About each employee, ask yourself: what monetary value should this employee add so that my organization does not lose money by employing him or her?

Research shows that an employee must generate profits at least twice their gross salary in order for their employment to be marginally profitable. If you've been managing awhile, you most likely know this "rule of double," and that it varies by industry and business. In fact, in some industries or business types, the multiple might be even greater.

3. Determine how each employee measures up to the monetary value expected.

Here's how:

Your Solution Toolbox: Putting people in jobs best suited to them

Underperformers cost any organization. And the ripple effects can reach astronomical amounts when underperformers – very often unengaged workers—affect their co-workers.

Your best bet at stemming its spread is to stop engagement problems in their tracks – before they get a foothold.

Profile's Workforce Analysis™ tool will help you determine your employees' job satisfaction. It measures their attitudes and beliefs about their current positions, in other words, their engagement levels and their total workplace experience. It will give you a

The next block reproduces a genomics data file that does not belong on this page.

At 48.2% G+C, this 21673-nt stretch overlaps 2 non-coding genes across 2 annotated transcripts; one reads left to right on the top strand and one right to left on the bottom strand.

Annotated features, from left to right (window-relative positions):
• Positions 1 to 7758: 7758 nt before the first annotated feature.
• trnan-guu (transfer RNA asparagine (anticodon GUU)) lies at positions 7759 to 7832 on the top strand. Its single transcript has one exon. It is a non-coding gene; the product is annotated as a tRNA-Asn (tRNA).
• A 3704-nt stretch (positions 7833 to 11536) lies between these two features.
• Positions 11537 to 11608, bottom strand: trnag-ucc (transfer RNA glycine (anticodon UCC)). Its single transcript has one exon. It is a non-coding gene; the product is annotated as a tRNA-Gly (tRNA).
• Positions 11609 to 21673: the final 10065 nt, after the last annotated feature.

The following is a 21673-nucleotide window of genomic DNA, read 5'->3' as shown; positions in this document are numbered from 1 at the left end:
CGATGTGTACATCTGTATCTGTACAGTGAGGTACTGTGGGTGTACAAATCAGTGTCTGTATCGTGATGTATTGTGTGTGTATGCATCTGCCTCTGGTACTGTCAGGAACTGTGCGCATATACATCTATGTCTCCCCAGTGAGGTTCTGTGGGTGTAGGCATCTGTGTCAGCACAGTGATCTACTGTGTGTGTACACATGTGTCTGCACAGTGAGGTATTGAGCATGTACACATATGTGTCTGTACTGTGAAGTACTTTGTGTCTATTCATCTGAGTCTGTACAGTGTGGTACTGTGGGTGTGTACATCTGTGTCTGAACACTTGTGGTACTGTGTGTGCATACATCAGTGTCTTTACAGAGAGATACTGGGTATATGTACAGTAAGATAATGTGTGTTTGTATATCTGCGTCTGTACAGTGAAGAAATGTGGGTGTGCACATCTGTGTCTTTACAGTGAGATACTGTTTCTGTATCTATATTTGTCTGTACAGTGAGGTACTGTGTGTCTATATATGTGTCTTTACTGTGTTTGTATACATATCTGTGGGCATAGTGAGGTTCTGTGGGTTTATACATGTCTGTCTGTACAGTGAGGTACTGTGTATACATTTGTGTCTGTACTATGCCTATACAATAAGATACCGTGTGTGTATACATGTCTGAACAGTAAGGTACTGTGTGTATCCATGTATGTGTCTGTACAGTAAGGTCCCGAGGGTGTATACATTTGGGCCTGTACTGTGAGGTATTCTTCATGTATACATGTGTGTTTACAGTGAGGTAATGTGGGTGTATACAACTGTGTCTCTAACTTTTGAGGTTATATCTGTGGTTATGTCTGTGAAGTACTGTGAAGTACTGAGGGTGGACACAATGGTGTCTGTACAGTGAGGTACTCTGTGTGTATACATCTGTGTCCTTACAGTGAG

Best of all, Workforce Analysis™ collects vital information that your leaders might miss.

Take its results seriously, and you will stimulate employee engagement, keep your employees performing at high levels and improve your bottom line.

How can we help meet your needs...

What "people challenges" prevent your company from being as profitable as it should? MG Assessments would love to help you find out. We'll come to your company and with state-of-the-art tools, evaluate your workforce and propose solutions that will give you employees who are more motivated, productive and better equipped to meet their job requirements. Any solution we recommend will help you get the most out of the workforce you have to improve and sustain your profitability in these uncertain economic times.

Send me an e-mail or give me a call if you are interested in learning more about how we can help you assess and engage your employees. Or, call if you have questions about Profile's Workforce Analysis™.